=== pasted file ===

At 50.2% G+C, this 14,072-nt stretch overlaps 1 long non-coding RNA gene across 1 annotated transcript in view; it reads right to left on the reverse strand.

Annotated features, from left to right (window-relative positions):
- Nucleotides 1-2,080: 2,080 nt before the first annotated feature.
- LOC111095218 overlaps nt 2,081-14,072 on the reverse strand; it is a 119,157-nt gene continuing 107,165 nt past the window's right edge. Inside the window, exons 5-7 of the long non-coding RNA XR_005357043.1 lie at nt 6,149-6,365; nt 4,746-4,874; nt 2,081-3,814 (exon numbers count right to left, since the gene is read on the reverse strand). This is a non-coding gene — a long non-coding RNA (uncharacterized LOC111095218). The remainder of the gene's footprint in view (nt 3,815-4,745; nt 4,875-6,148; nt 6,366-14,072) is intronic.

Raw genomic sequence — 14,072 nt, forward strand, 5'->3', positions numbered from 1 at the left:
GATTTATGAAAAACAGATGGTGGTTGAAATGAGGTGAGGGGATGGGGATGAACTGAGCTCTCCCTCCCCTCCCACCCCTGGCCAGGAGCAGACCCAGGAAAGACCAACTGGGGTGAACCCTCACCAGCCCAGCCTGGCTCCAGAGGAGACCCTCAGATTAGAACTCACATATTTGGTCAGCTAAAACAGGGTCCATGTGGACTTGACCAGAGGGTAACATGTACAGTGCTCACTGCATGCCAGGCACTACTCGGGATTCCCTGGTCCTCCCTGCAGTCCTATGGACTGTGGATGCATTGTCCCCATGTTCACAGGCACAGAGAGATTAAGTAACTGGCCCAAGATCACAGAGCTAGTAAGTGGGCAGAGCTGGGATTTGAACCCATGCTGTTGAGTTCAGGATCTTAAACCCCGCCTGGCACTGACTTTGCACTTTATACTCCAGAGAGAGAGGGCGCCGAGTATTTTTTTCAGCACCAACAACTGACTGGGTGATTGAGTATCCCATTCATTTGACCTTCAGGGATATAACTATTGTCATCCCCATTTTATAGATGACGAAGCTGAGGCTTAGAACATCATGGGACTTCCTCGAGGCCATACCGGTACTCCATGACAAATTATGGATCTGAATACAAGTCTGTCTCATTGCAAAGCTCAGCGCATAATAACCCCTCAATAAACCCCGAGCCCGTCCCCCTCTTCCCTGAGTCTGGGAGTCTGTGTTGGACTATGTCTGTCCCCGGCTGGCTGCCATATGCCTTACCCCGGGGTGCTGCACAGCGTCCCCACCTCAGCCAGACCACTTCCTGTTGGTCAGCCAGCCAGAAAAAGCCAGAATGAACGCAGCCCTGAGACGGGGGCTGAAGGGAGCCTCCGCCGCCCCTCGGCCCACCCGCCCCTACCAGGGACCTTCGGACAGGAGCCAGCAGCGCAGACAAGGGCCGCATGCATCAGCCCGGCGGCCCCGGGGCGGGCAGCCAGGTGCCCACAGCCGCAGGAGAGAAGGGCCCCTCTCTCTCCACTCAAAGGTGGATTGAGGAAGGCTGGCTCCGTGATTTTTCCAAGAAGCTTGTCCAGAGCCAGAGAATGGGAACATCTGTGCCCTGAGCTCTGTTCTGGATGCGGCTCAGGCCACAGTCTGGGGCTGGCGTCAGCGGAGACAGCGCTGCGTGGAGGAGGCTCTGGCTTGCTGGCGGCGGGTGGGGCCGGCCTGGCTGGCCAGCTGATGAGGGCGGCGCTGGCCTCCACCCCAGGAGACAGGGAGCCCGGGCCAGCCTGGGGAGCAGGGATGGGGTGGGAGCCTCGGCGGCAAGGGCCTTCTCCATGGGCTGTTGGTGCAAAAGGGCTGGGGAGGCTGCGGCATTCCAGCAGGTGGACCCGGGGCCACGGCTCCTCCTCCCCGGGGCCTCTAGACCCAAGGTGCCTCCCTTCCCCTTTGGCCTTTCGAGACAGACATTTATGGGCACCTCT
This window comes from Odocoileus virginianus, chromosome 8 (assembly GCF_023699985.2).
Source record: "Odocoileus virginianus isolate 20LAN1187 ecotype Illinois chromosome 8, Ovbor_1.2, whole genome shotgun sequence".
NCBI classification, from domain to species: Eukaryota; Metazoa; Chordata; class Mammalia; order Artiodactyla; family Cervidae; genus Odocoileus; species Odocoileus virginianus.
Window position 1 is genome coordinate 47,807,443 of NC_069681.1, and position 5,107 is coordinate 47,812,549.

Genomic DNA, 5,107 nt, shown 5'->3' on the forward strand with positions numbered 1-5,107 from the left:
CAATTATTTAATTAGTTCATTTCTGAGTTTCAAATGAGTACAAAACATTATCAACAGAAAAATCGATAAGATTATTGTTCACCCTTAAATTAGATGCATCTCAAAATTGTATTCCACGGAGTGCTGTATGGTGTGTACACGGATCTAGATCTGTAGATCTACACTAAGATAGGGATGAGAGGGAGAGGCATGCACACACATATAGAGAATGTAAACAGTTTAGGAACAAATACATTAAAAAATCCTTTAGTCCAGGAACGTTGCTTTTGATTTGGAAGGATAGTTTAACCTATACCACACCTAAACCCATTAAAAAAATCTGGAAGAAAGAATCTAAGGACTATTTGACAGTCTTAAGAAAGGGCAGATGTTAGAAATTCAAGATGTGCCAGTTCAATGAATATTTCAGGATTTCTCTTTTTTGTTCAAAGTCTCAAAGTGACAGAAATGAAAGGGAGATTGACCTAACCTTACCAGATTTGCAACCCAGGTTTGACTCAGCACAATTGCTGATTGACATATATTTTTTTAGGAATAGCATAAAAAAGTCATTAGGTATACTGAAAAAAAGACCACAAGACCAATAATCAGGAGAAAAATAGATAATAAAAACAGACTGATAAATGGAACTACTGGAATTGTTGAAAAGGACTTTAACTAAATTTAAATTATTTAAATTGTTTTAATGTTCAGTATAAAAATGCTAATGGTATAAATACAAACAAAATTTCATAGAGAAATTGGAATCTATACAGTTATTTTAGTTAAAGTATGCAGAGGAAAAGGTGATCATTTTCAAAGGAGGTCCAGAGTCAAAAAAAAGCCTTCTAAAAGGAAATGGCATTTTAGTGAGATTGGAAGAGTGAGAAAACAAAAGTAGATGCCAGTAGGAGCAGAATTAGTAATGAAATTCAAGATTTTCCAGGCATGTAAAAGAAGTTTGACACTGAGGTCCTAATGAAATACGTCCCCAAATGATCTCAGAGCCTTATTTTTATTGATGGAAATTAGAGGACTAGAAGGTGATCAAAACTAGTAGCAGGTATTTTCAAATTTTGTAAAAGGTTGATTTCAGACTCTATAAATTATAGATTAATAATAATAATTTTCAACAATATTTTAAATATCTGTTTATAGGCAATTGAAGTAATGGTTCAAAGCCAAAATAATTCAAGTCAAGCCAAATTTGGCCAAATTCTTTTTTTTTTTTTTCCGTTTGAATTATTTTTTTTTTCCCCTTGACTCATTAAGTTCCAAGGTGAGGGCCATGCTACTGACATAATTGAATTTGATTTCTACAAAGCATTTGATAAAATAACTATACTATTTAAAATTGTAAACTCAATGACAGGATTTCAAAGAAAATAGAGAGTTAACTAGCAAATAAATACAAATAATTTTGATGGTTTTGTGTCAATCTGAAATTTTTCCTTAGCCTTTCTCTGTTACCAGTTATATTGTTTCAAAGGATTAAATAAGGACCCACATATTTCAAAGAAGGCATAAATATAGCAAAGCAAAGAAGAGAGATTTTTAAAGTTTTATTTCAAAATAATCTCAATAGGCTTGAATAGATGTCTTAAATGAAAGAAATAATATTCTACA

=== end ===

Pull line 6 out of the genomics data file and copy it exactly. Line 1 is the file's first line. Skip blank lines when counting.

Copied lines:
GATTTATGAAAAACAGATGGTGGTTGAAATGAGGTGAGGGGATGGGGATGAACTGAGCTCTCCCTCCCCTCCCACCCCTGGCCAGGAGCAGACCCAGGAAAGACCAACTGGGGTGAACCCTCACCAGCCCAGCCTGGCTCCAGAGGAGACCCTCAGATTAGAACTCACATATTTGGTCAGCTAAAACAGGGTCCATGTGGACTTGACCAGAGGGTAACATGTACAGTGCTCACTGCATGCCAGGCACTACTCGGGATTCCCTGGTCCTCCCTGCAGTCCTATGGACTGTGGATGCATTGTCCCCATGTTCACAGGCACAGAGAGATTAAGTAACTGGCCCAAGATCACAGAGCTAGTAAGTGGGCAGAGCTGGGATTTGAACCCATGCTGTTGAGTTCAGGATCTTAAACCCCGCCTGGCACTGACTTTGCACTTTATACTCCAGAGAGAGAGGGCGCCGAGTATTTTTTTCAGCACCAACAACTGACTGGGTGATTGAGTATCCCATTCATTTGACCTTCAGGGATATAACTATTGTCATCCCCATTTTATAGATGACGAAGCTGAGGCTTAGAACATCATGGGACTTCCTCGAGGCCATACCGGTACTCCATGACAAATTATGGATCTGAATACAAGTCTGTCTCATTGCAAAGCTCAGCGCATAATAACCCCTCAATAAACCCCGAGCCCGTCCCCCTCTTCCCTGAGTCTGGGAGTCTGTGTTGGACTATGTCTGTCCCCGGCTGGCTGCCATATGCCTTACCCCGGGGTGCTGCACAGCGTCCCCACCTCAGCCAGACCACTTCCTGTTGGTCAGCCAGCCAGAAAAAGCCAGAATGAACGCAGCCCTGAGACGGGGGCTGAAGGGAGCCTCCGCCGCCCCTCGGCCCACCCGCCCCTACCAGGGACCTTCGGACAGGAGCCAGCAGCGCAGACAAGGGCCGCATGCATCAGCCCGGCGGCCCCGGGGCGGGCAGCCAGGTGCCCACAGCCGCAGGAGAGAAGGGCCCCTCTCTCTCCACTCAAAGGTGGATTGAGGAAGGCTGGCTCCGTGATTTTTCCAAGAAGCTTGTCCAGAGCCAGAGAATGGGAACATCTGTGCCCTGAGCTCTGTTCTGGATGCGGCTCAGGCCACAGTCTGGGGCTGGCGTCAGCGGAGACAGCGCTGCGTGGAGGAGGCTCTGGCTTGCTGGCGGCGGGTGGGGCCGGCCTGGCTGGCCAGCTGATGAGGGCGGCGCTGGCCTCCACCCCAGGAGACAGGGAGCCCGGGCCAGCCTGGGGAGCAGGGATGGGGTGGGAGCCTCGGCGGCAAGGGCCTTCTCCATGGGCTGTTGGTGCAAAAGGGCTGGGGAGGCTGCGGCATTCCAGCAGGTGGACCCGGGGCCACGGCTCCTCCTCCCCGGGGCCTCTAGACCCAAGGTGCCTCCCTTCCCCTTTGGCCTTTCGAGACAGACATTTATGGGCACCTCT